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South Hills

Brentwood ponders future of borough pool

| Saturday, June 16, 2018, 12:18 p.m.
Adam Sadrati, 4, of Brentwood plays with a squirtgun in the Brentwood pool on Thursday, June 14, 2018.
Kristina Serafini | Tribune-Review
Adam Sadrati, 4, of Brentwood plays with a squirtgun in the Brentwood pool on Thursday, June 14, 2018.
Ashton Staten, 7, of Brentwood (front) reacts as he lowers himself into the cold pool as brother Cliff, 8, jumps in and twin Ayden, 7, looks on at Brentwood's pool Thursday, June 14, 2018.
Kristina Serafini | Tribune-Review
Ashton Staten, 7, of Brentwood (front) reacts as he lowers himself into the cold pool as brother Cliff, 8, jumps in and twin Ayden, 7, looks on at Brentwood's pool Thursday, June 14, 2018.
A man finds a bit of shade to read a book at the Brentwood pool Thursday, June 14, 2018.
Sean Stipp | Tribune-Review
A man finds a bit of shade to read a book at the Brentwood pool Thursday, June 14, 2018.

For more than 50 years, the Brentwood Borough swimming pool has helped people cool off from the summer heat.

Now, however, the pool's very existence is being debated at a 7 p.m. June 27 community meeting that is being held by borough council. The goal is to find out what residents want. Do they want a community swimming pool, or would they like to see it transformed into a public space, and perhaps even an amphitheater?

The pool, which costs the borough $60,000 a year to run, is in need of extensive repairs. Council is now considering three separate options, including filling in the pool and planting grass.

It's no secret running a community pool is a challenge for any municipality,

“We're lucky if we break even,” said Frank Piccolino, manager of Robinson Township, which opened its newly renovated swimming pool in Clever Park last week. “It's a service. A community playground.”

Piccolino said the $1.6 million project included the installation of a new liner and new filter, as well as the addition of a zero-depth entry.

Since opening the renovated pool, Piccolino said daily attendance has been around 200.

The Dormont Pool has its own fundraising group, Friends of Dormont Pool Inc. It was started in 2006 to ensure that the pool — which dates back to the 1920s — remained open by helping to secure funding for repairs and upgrades. The group sells T-shirts, towels and sponsors pub crawls to raise money.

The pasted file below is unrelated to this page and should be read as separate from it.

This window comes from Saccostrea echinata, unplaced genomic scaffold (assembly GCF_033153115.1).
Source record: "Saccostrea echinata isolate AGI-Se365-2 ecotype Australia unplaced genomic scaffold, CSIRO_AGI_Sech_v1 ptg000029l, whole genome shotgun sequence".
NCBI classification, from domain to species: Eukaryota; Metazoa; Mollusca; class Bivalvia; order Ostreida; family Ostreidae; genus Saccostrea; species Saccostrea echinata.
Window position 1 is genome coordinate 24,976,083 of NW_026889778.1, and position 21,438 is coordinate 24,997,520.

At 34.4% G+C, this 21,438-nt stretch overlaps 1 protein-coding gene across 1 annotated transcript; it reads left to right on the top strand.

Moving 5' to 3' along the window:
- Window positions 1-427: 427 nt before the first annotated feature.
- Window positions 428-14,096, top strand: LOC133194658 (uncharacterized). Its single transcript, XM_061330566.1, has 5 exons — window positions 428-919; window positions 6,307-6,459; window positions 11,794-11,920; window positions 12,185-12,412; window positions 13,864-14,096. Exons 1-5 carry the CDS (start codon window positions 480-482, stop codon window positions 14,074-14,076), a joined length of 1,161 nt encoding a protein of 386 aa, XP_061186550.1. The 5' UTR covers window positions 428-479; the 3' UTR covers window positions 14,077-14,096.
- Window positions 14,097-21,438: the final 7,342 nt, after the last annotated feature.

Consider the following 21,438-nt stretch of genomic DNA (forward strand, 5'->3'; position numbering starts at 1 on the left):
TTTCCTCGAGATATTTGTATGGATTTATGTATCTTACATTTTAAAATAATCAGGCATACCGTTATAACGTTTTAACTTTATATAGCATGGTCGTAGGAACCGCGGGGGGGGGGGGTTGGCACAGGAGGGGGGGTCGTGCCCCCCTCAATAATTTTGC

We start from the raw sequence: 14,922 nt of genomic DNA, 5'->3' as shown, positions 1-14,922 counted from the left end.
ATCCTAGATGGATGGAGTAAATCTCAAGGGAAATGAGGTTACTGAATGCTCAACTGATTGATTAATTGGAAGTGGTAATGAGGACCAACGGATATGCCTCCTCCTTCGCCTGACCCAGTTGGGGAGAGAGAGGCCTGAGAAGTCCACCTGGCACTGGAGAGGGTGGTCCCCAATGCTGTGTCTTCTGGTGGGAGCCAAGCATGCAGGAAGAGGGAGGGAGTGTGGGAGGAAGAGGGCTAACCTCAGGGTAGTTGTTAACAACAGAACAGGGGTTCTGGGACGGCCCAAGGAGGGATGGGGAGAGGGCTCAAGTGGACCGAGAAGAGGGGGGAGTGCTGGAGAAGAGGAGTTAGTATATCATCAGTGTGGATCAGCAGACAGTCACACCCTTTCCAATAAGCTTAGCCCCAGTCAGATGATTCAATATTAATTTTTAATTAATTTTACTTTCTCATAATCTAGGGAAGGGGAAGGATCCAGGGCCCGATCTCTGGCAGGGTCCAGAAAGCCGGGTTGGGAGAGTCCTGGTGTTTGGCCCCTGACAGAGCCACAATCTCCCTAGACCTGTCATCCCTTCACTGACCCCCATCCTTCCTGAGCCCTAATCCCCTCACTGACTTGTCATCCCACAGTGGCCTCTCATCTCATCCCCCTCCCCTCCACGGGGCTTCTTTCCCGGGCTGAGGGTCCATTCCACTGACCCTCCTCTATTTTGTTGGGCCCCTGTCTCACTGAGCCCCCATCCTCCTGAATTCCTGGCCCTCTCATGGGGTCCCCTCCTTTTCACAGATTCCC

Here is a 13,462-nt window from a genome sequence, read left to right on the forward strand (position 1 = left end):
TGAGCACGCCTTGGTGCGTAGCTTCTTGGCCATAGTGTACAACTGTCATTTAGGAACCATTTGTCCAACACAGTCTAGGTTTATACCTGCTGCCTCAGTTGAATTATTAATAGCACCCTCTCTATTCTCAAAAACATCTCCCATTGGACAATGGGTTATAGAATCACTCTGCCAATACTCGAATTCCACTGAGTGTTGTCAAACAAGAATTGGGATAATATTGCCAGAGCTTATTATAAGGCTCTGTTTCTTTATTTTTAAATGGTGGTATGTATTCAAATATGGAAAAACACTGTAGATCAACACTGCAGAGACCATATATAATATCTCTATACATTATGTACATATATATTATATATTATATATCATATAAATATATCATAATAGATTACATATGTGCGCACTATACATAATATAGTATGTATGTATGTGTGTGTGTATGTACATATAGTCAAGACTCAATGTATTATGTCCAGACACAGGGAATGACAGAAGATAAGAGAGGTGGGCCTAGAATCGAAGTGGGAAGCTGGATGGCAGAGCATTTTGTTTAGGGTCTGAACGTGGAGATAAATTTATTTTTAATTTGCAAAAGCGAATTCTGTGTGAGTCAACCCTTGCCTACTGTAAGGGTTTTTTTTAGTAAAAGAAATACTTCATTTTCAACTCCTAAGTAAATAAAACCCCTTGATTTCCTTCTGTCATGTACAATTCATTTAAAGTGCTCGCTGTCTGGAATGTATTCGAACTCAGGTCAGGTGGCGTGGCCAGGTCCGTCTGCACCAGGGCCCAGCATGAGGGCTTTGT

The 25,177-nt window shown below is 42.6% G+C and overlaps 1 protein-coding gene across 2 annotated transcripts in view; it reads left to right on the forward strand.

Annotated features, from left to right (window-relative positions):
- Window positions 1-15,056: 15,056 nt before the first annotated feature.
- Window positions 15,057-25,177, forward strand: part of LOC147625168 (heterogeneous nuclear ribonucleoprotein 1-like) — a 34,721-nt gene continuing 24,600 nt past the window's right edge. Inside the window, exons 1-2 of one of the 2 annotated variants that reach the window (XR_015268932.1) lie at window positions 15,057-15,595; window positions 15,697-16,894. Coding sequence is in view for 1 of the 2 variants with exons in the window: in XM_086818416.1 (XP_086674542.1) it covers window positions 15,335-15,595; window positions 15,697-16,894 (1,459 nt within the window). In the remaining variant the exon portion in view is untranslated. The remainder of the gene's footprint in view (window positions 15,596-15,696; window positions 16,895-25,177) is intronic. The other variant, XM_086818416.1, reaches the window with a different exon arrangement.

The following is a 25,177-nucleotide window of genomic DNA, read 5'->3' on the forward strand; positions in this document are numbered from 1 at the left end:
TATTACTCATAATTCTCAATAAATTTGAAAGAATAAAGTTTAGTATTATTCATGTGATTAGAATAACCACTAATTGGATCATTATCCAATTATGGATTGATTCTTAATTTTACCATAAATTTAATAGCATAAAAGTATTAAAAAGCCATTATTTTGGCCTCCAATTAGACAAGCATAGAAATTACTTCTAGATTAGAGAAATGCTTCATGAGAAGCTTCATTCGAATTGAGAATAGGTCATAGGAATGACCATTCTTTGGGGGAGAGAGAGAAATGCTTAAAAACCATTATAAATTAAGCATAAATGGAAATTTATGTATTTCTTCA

It costs Dormont around $250,000 a year to run the pool. And annual revenue totals around $157,000, leaving a $93,000 shortfall that is usually made up by taxpayer dollars, according to borough officials.

Still the pool plays a role in Dormont summers, community leaders said.

“The pool is a great community asset for people of all ages,” said Sarann Fisher, treasurer of the Friends of Dormont Pool.

Depending on what its residents want, Brentwood council may opt to close and fill in the pool and turn the property into green space.

Closure of municipal swimming pools has been a growing trend across the country. In the last nine years, 65 public, club and privately owned swimming pools have closed, according to Swimming USA, a national service organization that promotes the sport. Reasons for the closures include maintenance and the increasing cost of insurance.

Daily attendance at the Brentwood pool averages 120, said George Zboyovsky, borough manager.

“Memorial Day the pool had over 400 people,” he said. “The Sunday before Memorial Day, we had over 300. The attendance does drop a bit during the weekdays.”

The first option under consideration by borough council would involve putting in a ramp and zero-depth access, plus new piping, concrete decking, a new peninsula for a slide and a new slide. The existing bath house and civic center deck would be demolished. A new patio would be built, and the civic center lot would be made ADA complaint. This option also includes a new pump and filter room and changing room. But, it does not include restrooms and showers.

Also this option — as well as the other two options — includes repairs to the pool's hillside slope, which has drainage and stability issues.

Option 1 is expected to cost the borough $2.5 million to complete, which includes grant monies totaling $300,000.

The second option has all components of the first choice. But, this option would include a larger pump and filter and locker room with restrooms and showers. After a $300,000 grant, this project would cost Brentwood $3.1 million to undertake.

Filling in the pool, the third option, would also involve the demolition of the existing bath house, existing civic center deck, and building a smaller one. Plus, the parking lot would be made ADA compliant. Zboyovsky said this would cost $1.25 million with no grants.

“It is hoped that council will render a decision on a pool option during the July council meeting” he said.

Suzanne Elliott is a Tribune-Review staff writer. She can be reached at selliott@tribweb.com, 412-627-9423, or via Twitter at @41Suzanne.

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